What is the social/historical context of this novel, and how does this attract readers?

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akersel eNotes educator| Certified Educator

Set in the 1980s on a remote, fictitious island off the coast of Scotland, the social and historical context of The Wasp Factory is key to exploring the novel's themes and its popularity. 

One of the most important historical aspects to consider is the militarization of the Scottish coast during WWII. Submarines patrolled the waters, and the sea bed was set with bombs. The explosion of a washed-up bomb, instigated by Frank, kills Paul. Throughout the novel, it is apparent that Frank is obsessed with war and violence as a macabre means of bringing balance to his life. He wages war on the rabbits as an act of vengeance, tit-for-tat against nature, to maintain his notion of harmony on the island. Frank causes the death of Blyth and Paul, two males, and so must kill Esmerelda as a means of regaining the balance between genders. His two greatest enemies are "Women and the Sea," the latter being a force of nature that he cannot control and the former being viewed by him as inherently inferior to men.

Frank's ingrained misogyny is indicative of the society around him. To put this in context, after the relative permissiveness of the 60s, the 1970s and 80s represented a backslide in terms of the social standing of women. Germaine Greer published The Female Eunuch in 1970, and second-wave feminism would have been very much part of intellectual discourse during the 1980s when the novel is set. Frank's disgust towards women, on a social level, reflects the often violent reactions against feminism during the 80s.

Frank's personal reason for his dislike of women relates to his own trauma—the injury he suffered as a child, mutilating his genitals. Frank, in the course of the novel, is defined as being physically androgynous and sexless but psychologically, aggressively male, seeking his vengeance on a world that castrated him. With the revelation that Frank is not a mutilated man as he thought but, in fact, a mutilated woman, Frank realizes that his revenge has been for nothing: "There was no revenge that needed taking, only a lie, a trick that should have been exposed."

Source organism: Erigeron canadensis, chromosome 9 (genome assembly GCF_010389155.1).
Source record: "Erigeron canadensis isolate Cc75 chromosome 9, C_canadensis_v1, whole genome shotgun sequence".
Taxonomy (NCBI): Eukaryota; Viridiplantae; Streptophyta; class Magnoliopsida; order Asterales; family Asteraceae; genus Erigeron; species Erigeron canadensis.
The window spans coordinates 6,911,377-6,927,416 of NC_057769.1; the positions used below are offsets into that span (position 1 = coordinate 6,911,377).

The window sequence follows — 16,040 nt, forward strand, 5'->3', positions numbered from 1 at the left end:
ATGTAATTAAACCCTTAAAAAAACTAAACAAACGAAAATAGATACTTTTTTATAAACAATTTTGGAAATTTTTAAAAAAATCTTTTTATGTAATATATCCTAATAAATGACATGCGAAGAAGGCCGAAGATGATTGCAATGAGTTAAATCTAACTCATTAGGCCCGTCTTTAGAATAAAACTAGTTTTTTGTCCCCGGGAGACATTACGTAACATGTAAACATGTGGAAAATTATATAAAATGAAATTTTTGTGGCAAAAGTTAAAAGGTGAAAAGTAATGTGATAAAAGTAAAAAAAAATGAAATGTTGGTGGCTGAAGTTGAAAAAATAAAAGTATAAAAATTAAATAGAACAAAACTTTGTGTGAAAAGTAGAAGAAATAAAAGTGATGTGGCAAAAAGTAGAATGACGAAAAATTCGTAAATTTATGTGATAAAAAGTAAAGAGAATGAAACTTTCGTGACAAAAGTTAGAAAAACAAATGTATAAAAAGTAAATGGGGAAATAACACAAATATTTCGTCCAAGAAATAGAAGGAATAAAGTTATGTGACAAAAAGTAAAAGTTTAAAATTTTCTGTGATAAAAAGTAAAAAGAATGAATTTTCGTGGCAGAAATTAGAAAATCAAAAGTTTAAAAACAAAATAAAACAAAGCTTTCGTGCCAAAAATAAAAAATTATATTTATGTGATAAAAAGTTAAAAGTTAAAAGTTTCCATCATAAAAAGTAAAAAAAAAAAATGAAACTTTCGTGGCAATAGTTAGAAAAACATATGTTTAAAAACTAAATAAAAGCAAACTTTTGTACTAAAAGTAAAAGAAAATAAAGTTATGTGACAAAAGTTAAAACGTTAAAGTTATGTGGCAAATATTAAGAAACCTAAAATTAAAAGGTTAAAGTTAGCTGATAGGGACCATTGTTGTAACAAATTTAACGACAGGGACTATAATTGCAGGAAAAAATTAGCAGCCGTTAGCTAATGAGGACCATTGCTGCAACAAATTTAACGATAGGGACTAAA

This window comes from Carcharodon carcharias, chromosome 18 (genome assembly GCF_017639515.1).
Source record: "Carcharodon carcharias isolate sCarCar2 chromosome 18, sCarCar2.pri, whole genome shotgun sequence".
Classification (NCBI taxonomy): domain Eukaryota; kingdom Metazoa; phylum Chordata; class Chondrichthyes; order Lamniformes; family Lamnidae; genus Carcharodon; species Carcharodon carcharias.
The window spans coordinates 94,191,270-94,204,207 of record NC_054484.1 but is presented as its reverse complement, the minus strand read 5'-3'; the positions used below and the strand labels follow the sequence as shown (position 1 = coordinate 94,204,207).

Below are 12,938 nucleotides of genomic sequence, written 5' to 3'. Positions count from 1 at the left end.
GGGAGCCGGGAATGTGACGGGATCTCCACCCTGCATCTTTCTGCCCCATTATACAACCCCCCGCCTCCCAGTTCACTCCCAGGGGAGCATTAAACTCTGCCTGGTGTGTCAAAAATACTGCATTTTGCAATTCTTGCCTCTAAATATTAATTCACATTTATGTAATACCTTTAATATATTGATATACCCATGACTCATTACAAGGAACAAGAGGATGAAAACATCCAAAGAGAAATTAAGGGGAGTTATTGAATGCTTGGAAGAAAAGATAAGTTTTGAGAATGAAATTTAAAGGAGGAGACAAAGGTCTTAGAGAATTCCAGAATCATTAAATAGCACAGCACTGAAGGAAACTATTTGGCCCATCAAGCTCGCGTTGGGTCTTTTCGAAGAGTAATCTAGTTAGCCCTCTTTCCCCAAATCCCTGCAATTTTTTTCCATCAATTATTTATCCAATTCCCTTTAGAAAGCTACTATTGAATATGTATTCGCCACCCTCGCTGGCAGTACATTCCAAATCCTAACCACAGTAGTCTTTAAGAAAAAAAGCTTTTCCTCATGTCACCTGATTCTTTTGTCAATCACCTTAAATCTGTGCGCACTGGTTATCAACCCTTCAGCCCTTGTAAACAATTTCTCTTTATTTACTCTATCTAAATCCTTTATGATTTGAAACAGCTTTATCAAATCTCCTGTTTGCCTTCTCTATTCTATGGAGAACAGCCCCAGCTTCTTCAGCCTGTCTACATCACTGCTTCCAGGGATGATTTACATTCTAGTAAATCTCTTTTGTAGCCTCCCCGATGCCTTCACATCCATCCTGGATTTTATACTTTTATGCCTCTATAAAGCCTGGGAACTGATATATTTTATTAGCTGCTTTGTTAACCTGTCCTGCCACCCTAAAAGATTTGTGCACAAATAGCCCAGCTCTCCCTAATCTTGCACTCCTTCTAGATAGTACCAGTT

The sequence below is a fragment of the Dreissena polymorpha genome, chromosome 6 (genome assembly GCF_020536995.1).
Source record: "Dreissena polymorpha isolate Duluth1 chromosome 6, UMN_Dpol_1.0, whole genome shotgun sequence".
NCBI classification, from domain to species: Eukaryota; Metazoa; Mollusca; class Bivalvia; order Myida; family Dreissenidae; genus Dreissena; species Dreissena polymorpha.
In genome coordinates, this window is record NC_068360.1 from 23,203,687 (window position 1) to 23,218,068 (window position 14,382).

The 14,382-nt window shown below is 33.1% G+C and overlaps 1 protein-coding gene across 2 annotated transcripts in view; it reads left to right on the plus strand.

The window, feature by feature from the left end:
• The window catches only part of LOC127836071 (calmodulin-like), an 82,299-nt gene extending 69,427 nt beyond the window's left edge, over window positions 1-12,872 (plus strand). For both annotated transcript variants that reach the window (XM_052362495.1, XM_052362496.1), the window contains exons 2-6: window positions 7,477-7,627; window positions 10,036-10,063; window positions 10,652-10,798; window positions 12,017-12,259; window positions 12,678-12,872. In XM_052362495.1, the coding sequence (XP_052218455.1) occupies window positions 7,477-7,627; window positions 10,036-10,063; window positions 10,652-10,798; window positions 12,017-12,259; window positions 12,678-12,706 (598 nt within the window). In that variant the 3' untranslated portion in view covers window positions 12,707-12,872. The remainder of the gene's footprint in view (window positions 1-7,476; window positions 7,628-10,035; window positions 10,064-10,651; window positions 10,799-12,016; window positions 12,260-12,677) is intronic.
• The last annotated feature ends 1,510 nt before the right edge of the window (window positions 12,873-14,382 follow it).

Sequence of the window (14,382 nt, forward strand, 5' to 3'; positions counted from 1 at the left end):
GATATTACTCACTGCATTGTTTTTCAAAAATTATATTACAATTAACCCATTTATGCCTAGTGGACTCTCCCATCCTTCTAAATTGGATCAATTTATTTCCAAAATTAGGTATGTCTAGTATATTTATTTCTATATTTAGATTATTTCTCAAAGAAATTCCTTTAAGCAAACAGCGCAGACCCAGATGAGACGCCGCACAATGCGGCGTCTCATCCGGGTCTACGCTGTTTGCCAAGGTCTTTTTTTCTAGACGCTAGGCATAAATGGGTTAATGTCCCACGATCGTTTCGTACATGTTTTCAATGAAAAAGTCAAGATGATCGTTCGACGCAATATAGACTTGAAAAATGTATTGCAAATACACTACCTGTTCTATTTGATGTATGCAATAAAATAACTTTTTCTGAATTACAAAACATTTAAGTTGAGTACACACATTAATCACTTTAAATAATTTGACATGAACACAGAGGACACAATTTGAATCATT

Frank's anger and violence and even the development of the Factory can be seen as manifestations of past trauma, a way of creating his own mythology and place in a society from which he has, literally and figuratively, been severed through his castration and isolation on the island. Frank's father fulfills the well-established role of the Gothic scientist, treating Frank as a social experiment by using hormones to prevent him from developing as a female, inadvertently creating a monster.

It is in this way that The Wasp Factory blends the social and historical context of violence and gender with old-school Gothic motifs to become a novel of morbid appeal to the contemporary reader.

thanatassa eNotes educator| Certified Educator

The Wasp Factory was a novel by Scottish writer Iain Banks first published in 1984. It is set on a remote island in Scotland. The setting is contemporary, i.e. the early 1980s. The island is portrayed as very isolated. This isolation means that the violent and eccentric behavior of Frank Cauldhame and his family can go undetected. Had the novel been set in a more densely populated area, many of the plot elements would have been implausible. 

This was a period of massive de-industrialization and decline of traditional industries for Scotland. Thatcher's reforms hit Scotland very hard, leading to increasing unemployment and poverty and disenchantment with the Tories. This led to a resurgence of calls for Scottish independence and the rise of the Scottish National Party. The growth of offshore oil seemed to benefit large corporations more than the people living in Scotland. 

The novel also responds to a growing awareness of gender identity and homosexuality. Homosexual acts were decriminalized in Scotland in 1980. More importantly, BBC showed a program called A Change of Sex in 1979/80 about a male to female transition, meaning that transgender issues were emerging as an important area of public discourse. The New Romantic movement in popular music also tended to emphasize androgyny or sexual ambiguity. 

Jessica Pope eNotes educator| Certified Educator

In The Wasp Factory, Frank Cauldhame critiques social institutions and the day-to-day lives of most people. He ironically repudiates religious ritual and myth by creating his own absurd rituals and treating them with religious solemnity. For example, he creates a wasp factory in which he kills wasps and and places them in a makeshift clock. Whichever wasp the clock presents to him at any given moment he reads as having almost astrological significance. Frank's life is full of rituals that are dark and macabre. His entire narrative serves to make fun of the rituals most people hold dear.

The social and historical context of The Wasp Factory is the Gothic subculture of the 1970's and '80s, which called attention to the futility and ineffectiveness of mainstream rituals and ideals. Thus, it appealed to many readers on an intellectual level. The story also speaks to the alienation that many teenagers feel when they first enter the adult world. Frank's refusal to accept a proper adult role, and his celebration of extremely self-involved activities, attract young readers who feel similarly alienated and rebellious

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